Dillion Brout, Havard University: Mapping 12 Billion Years of Cosmic History in the Coming Golden Era of Type Ia Supervovae

  • Starts: 4:00 pm on Wednesday, February 15, 2023
  • Ends: 5:00 pm on Wednesday, February 15, 2023
Type Ia Supernovae (SN) are a central pillar of the “Standard Model of Cosmology” - Lambda Cold Dark Matter (LCDM), but they also uniquely elucidate gaps in the theory. I will detail leaps of progress in SN cosmology culminating in the recent Dark Energy Survey, Pantheon+, and SH0ES cosmological analyses that tell distinct stories. While these SN datasets place strong constraints on dark matter, dark energy and solidify LCDM, our SH0ES constraints of the local value of the Hubble Constant (the current expansion rate of the universe) may be casting LCDM in doubt. I will detail the robust systematic uncertainties that have built confidence in these measurements and that also pave the path for future surveys from the Vera Rubin Observatory's LSST and the Nancy Grace Roman Space Telescope. With an imminent gold rush of more than 1 million SN across the entire night sky covering more than 12 billion years of cosmic history, future SN surveys will perform new tests of general relativity, constraints on the growth of structure, and search for evolving dark energy to unprecedented levels and to better precision than ever anticipated.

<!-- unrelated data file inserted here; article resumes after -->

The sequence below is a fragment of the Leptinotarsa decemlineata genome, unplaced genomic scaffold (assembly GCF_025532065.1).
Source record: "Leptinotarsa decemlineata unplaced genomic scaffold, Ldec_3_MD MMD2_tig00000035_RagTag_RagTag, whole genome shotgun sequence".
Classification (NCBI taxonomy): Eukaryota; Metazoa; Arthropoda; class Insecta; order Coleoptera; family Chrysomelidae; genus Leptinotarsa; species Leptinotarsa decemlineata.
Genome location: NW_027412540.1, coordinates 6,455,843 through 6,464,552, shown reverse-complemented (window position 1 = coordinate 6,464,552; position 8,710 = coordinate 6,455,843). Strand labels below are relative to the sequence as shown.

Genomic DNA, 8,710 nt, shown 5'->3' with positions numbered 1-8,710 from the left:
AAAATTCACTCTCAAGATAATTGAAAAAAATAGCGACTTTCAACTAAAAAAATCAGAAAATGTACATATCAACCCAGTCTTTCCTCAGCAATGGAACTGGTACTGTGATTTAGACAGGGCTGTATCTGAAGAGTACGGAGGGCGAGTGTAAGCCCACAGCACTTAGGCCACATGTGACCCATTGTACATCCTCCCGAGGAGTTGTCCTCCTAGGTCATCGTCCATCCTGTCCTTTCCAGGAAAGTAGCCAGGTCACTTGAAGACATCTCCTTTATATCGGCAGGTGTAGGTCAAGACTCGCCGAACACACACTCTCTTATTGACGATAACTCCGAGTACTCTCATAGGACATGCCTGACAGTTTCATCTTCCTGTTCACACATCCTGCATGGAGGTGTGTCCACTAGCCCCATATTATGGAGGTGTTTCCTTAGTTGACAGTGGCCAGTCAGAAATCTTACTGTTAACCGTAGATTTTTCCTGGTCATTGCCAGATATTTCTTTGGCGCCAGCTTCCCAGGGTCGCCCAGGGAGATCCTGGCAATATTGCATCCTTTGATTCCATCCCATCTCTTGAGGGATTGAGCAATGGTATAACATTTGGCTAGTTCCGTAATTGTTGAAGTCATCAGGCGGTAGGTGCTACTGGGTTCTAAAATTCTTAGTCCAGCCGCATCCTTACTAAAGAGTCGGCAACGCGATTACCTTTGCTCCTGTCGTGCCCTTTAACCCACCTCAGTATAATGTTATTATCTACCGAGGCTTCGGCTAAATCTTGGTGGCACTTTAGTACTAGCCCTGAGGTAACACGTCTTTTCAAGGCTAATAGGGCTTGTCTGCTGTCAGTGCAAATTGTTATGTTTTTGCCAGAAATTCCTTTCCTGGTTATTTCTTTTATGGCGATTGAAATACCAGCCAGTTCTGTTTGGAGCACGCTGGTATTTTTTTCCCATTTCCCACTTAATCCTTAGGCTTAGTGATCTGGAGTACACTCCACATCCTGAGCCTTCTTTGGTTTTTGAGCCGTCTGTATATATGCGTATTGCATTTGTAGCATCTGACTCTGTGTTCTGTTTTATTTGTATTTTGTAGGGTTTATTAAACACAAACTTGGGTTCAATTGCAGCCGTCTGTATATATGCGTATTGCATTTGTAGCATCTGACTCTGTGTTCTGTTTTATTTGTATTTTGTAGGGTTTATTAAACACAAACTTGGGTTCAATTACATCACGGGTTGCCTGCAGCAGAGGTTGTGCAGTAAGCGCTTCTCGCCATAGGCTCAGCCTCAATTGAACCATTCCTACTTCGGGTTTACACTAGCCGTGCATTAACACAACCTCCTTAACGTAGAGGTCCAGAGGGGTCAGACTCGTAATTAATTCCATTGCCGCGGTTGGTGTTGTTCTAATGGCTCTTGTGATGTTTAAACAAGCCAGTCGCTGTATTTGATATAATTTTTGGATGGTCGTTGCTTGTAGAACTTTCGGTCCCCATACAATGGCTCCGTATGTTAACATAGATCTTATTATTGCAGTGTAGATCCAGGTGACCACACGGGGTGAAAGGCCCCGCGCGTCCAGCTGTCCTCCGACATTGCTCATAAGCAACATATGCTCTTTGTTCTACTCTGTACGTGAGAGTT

CAS 502
Dillion Brout
Harvard & Smithsonian Center for Astrophysics
Martin Schmaltz